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Rebellious teen
As a parent, have you had to deal with an unruly teen? (iStock photo)

In 5 Reasons Why Your Teen is Rebelling, I shared with you underlying reasons your teen may be rebelling. Once you understand why they are rebelling, you'll have a clearer picture of what you can do about it.

So let's review different things teens struggle with, review why they struggle, and then answer the "Now what?" question.

1. Teens struggle for identity.

  • Why? Teens are trying to answer the timeless question of, "Who am I?" as they grow into adults.
  • Now What? Help your teen to understand that their image, how others see them, is not what's ultimately important. Their identity, who they are, is what matters.  Tell your teen, and tell them often, that they are valuable because of who they are not because of what they do. They are valuable because they are a child created by God ... your child. My How to Validate Your Child's Identity blog will provide you with more ideas.

2. Teens struggle for acceptance.

  • Why? Teens want to feel like they fit in somewhere ... that they belong.
  • Now What? Be sure your child knows that it's a normal desire to want to fit in. But also share with them that it's good to be different too. Standing up and standing out as a young man or woman, especially when it's for the right thing, is what leadership is all about. Also, make sure they feel accepted by the most influential person in their life—you!

3. Teens struggle for attention.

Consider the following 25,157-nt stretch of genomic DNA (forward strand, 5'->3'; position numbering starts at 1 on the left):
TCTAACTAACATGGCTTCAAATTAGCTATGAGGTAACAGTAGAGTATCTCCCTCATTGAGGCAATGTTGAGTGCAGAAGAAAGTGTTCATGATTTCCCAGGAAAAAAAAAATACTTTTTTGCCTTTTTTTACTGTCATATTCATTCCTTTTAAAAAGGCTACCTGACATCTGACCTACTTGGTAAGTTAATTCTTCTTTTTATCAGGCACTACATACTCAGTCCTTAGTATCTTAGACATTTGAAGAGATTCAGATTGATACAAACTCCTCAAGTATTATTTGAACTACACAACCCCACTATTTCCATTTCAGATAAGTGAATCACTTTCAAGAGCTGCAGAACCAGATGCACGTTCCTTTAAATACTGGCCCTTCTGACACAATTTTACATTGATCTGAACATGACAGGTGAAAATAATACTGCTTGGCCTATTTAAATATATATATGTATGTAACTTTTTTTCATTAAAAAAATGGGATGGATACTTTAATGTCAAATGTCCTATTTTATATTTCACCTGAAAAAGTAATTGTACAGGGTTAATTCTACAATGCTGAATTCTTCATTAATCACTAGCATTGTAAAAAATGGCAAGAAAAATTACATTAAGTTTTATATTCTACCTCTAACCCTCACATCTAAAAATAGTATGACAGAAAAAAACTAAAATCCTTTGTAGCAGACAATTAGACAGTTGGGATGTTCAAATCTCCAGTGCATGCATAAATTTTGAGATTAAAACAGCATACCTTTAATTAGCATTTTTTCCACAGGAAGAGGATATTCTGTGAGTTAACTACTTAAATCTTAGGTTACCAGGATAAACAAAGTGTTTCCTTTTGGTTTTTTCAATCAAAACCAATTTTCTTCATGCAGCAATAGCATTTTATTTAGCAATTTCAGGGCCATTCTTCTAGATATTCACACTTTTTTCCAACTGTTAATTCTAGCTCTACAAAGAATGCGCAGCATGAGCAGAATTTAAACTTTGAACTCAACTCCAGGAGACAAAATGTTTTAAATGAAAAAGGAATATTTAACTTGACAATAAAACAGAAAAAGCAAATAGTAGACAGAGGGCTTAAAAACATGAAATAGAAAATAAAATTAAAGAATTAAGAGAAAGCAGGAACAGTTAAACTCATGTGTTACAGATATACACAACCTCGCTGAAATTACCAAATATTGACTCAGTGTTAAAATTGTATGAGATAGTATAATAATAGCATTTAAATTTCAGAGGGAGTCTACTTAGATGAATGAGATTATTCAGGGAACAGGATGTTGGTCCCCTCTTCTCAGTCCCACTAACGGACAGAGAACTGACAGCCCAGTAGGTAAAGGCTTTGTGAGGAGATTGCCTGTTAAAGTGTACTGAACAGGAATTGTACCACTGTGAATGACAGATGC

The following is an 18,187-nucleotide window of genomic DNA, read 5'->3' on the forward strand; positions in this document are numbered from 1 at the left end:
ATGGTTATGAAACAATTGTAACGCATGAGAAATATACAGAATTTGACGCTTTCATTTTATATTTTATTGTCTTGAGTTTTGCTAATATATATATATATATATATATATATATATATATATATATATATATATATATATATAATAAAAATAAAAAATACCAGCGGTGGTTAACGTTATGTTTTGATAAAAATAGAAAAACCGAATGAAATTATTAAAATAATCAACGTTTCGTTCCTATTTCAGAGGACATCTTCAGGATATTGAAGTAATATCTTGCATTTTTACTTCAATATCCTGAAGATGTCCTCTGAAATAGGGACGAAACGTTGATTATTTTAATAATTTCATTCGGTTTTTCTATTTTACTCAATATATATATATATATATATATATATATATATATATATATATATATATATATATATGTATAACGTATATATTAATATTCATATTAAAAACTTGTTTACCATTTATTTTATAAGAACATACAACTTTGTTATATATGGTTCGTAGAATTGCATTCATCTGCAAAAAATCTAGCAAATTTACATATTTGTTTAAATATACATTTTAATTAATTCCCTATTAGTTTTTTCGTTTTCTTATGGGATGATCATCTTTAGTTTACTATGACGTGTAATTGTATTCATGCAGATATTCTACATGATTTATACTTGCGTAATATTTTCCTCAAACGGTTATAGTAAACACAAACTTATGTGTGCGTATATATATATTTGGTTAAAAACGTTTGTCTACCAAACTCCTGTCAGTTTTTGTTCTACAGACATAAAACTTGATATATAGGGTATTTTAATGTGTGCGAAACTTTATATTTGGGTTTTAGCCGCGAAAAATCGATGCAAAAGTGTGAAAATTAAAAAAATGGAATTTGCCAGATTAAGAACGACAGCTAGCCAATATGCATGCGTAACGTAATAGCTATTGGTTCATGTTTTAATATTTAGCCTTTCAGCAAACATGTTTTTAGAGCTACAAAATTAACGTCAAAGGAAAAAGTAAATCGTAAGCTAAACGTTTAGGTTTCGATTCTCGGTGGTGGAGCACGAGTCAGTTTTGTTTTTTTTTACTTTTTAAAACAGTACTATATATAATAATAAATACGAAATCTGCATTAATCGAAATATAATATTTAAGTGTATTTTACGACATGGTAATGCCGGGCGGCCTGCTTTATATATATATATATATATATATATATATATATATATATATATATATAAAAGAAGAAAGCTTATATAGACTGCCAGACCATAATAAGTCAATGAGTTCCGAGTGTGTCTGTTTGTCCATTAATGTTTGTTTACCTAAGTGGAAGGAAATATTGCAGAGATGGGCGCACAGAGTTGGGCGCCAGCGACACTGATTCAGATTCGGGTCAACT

• Why? A lot of teens desire to have people pay attention to them and they'll do what they think they need to do to get noticed.
  • Now What? Notice your child. Catch them doing something good and praise them for it. Encourage your teen every opportunity you get. And, as I talked about in my blog, How to Be Available for Parenting Teenagers, it's important to intentionally set aside time and just be available when your teen needs you or wants to talk.

4. Teens struggle for control.

  • Why? Many teens want to make their own rules as they grow older, which oftentimes means they are not afraid to break yours.
  • Now What? You must learn How to Be an Out of Control Parent. That means, as your child grows in age, takes on more responsibility, and earns your trust, more decision-making and control should be given to them. In other words, as I said in Creating Boundaries for Your Kids, their "playing court" should be increased.

5. Teens struggle for freedom.

  • Why? More freedom is what most teens think they want.
  • Now What? First, be clear with your child that you love them and always have their best interests at heart—which is the reason you have certain parameters for them.  Remember How to Stay Joined at the Hip and Heart with Your Teen when addressing this issue of freedom. Second, your teen needs to understand that with freedom comes responsibility. So have your teen write down the freedoms they want and the responsibilities they think go along with those freedoms.

For example, if they say something like, "I just want to be on my own and do what I want,"  you can say, "Well, I love you and really want you to stay here, but if you want that kind of freedom, then come up with a plan for how you're going to live. Your plan should include things like where you want to live, how you are going to pay for it, and all of your other living expenses and transportation. It might also include things like who's going to take care of you when you're sick, who's going to cook your meals, do your laundry, and hold you when you cry."

They'll probably quickly realize that they can only handle a smaller amount of freedom and responsibility while they are still teenagers.

What are some other ways you have handled a rebelling teenager?

Mark Merrill is the president of Family First. For the original article, visit markmerrill.com.

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